The weight is what everyone has been talking about. The Camaro SS shed more than 200 pounds compared to the 2015 car—although our heavily optioned test car put most of that back on, and our frequent Texas BBQ stops probably added another hundy to the total. That doesn’t matter, though, because it’s not the car’s weight loss so much as the remaining weight placement that makes the 2016 SS so much better than its predecessors. Chevrolet went techy in the material choices, matching each part of the chassis and body to exactly the right kind of steel to add strength and rigidity with less mass. Cut a piece out of the windshield pillars and it won’t be the same metal making up the doorjambs. Bolt lengths were measured and trimmed so there isn’t a single fastener adding more ounces than necessary. The result is noticeable from the first time you take a corner. We put more road miles on our two test cars than most customers will in their first year of ownership, and we found the car was responsive on quick, curvy roads, but still comfortable and solid on long highway stretches—and Texas is all about long highway stretches.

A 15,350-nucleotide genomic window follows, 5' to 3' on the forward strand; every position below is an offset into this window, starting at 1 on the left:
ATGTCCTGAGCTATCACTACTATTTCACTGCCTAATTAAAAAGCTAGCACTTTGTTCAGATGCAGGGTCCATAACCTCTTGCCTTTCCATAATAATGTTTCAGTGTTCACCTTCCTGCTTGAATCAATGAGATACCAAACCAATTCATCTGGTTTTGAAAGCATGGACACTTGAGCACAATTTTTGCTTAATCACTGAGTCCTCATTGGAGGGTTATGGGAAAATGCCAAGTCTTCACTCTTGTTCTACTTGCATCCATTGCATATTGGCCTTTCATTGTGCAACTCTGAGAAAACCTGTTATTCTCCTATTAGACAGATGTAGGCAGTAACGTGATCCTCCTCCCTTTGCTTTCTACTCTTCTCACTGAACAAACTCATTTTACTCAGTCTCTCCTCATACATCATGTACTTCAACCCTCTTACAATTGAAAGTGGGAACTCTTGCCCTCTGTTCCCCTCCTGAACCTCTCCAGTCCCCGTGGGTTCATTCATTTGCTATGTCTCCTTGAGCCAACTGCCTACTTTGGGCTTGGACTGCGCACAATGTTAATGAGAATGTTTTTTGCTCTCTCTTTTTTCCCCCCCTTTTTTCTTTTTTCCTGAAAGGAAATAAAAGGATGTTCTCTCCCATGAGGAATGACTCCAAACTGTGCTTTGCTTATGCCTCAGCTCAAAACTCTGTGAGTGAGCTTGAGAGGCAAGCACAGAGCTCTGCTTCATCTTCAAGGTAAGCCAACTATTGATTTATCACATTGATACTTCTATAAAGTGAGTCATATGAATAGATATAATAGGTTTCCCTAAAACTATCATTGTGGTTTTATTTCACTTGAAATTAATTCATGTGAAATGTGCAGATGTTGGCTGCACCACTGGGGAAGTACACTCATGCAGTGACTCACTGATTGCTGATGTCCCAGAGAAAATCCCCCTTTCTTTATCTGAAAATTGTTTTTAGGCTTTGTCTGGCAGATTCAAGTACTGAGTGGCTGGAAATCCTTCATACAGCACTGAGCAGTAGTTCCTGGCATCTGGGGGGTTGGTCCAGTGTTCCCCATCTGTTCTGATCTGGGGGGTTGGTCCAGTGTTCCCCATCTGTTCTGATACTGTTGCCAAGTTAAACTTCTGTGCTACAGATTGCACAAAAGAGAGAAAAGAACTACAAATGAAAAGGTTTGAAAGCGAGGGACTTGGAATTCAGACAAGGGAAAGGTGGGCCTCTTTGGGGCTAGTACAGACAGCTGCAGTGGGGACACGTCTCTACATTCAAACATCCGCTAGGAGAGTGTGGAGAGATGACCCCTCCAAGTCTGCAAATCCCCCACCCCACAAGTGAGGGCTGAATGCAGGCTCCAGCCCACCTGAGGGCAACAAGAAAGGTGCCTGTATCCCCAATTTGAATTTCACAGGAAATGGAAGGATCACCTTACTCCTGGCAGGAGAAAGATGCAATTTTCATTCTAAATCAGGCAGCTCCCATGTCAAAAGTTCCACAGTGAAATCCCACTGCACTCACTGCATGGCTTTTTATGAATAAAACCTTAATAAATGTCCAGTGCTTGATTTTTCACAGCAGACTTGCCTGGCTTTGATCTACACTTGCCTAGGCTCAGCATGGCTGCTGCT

Chevy offers a turbo-four, a six-cylinder, and the one we care about, the direct-injected LT1 6.2L V8. The LT1 in the Camaro shares most of its design with the Corvette Stingray, the most noticeable differences being the oil pan, tri-Y headers, and supposedly, five less horses. The Corvette engine is rated at 460, the Camaro at 455, but based on our dyno test of the manual car—where it made an impressive 405.2 hp and 405.4 lb-ft at the wheels on its best run—we think the ponycar might be packing just as much as its sportscar brother. It’s easy to get jaded about horsepower numbers, but when we stopped to check out Stewarts Petrified Woods in Holbrook, Arizona, the clerk asked us the power, and then said, “Wow, what’s top speed? 300 mph?” He was serious.